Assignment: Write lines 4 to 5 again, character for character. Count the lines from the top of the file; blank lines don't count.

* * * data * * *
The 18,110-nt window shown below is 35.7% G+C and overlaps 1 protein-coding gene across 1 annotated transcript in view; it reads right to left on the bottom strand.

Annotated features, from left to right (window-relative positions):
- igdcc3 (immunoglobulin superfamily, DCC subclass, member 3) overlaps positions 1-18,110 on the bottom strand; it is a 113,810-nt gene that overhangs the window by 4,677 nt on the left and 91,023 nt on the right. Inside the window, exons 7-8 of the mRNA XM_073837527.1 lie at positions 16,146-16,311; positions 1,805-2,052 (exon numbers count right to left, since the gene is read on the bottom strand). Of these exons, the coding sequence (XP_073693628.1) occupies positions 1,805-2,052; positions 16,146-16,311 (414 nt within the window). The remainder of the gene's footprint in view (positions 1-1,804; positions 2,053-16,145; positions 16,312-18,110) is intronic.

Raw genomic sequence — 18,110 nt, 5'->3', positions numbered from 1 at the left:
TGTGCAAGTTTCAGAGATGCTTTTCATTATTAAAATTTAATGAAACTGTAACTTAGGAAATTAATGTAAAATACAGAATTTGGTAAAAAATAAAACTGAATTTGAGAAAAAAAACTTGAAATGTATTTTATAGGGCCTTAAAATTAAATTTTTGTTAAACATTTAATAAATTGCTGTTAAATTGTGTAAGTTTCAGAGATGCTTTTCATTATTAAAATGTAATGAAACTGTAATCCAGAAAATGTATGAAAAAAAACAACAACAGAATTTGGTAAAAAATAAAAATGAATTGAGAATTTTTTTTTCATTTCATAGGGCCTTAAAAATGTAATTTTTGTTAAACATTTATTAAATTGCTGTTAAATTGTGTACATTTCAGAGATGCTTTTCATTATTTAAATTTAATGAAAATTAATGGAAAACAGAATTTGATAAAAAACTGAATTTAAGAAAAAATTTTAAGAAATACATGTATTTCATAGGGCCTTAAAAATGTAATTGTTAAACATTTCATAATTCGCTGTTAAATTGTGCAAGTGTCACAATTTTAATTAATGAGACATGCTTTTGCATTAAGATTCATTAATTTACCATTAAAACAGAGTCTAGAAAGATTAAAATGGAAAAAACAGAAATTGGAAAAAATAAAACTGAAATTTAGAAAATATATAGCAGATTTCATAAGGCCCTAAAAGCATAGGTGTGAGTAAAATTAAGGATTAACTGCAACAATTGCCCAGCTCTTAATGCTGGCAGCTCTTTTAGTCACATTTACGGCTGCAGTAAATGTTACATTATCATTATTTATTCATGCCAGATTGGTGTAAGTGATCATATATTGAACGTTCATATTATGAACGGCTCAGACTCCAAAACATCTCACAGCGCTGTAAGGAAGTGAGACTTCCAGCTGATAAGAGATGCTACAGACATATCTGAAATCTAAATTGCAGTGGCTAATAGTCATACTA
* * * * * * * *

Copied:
Raw genomic sequence — 18,110 nt, 5'->3', positions numbered from 1 at the left:
TGTGCAAGTTTCAGAGATGCTTTTCATTATTAAAATTTAATGAAACTGTAACTTAGGAAATTAATGTAAAATACAGAATTTGGTAAAAAATAAAACTGAATTTGAGAAAAAAAACTTGAAATGTATTTTATAGGGCCTTAAAATTAAATTTTTGTTAAACATTTAATAAATTGCTGTTAAATTGTGTAAGTTTCAGAGATGCTTTTCATTATTAAAATGTAATGAAACTGTAATCCAGAAAATGTATGAAAAAAAACAACAACAGAATTTGGTAAAAAATAAAAATGAATTGAGAATTTTTTTTTCATTTCATAGGGCCTTAAAAATGTAATTTTTGTTAAACATTTATTAAATTGCTGTTAAATTGTGTACATTTCAGAGATGCTTTTCATTATTTAAATTTAATGAAAATTAATGGAAAACAGAATTTGATAAAAAACTGAATTTAAGAAAAAATTTTAAGAAATACATGTATTTCATAGGGCCTTAAAAATGTAATTGTTAAACATTTCATAATTCGCTGTTAAATTGTGCAAGTGTCACAATTTTAATTAATGAGACATGCTTTTGCATTAAGATTCATTAATTTACCATTAAAACAGAGTCTAGAAAGATTAAAATGGAAAAAACAGAAATTGGAAAAAATAAAACTGAAATTTAGAAAATATATAGCAGATTTCATAAGGCCCTAAAAGCATAGGTGTGAGTAAAATTAAGGATTAACTGCAACAATTGCCCAGCTCTTAATGCTGGCAGCTCTTTTAGTCACATTTACGGCTGCAGTAAATGTTACATTATCATTATTTATTCATGCCAGATTGGTGTAAGTGATCATATATTGAACGTTCATATTATGAACGGCTCAGACTCCAAAACATCTCACAGCGCTGTAAGGAAGTGAGACTTCCAGCTGATAAGAGATGCTACAGACATATCTGAAATCTAAATTGCAGTGGCTAATAGTCATACTA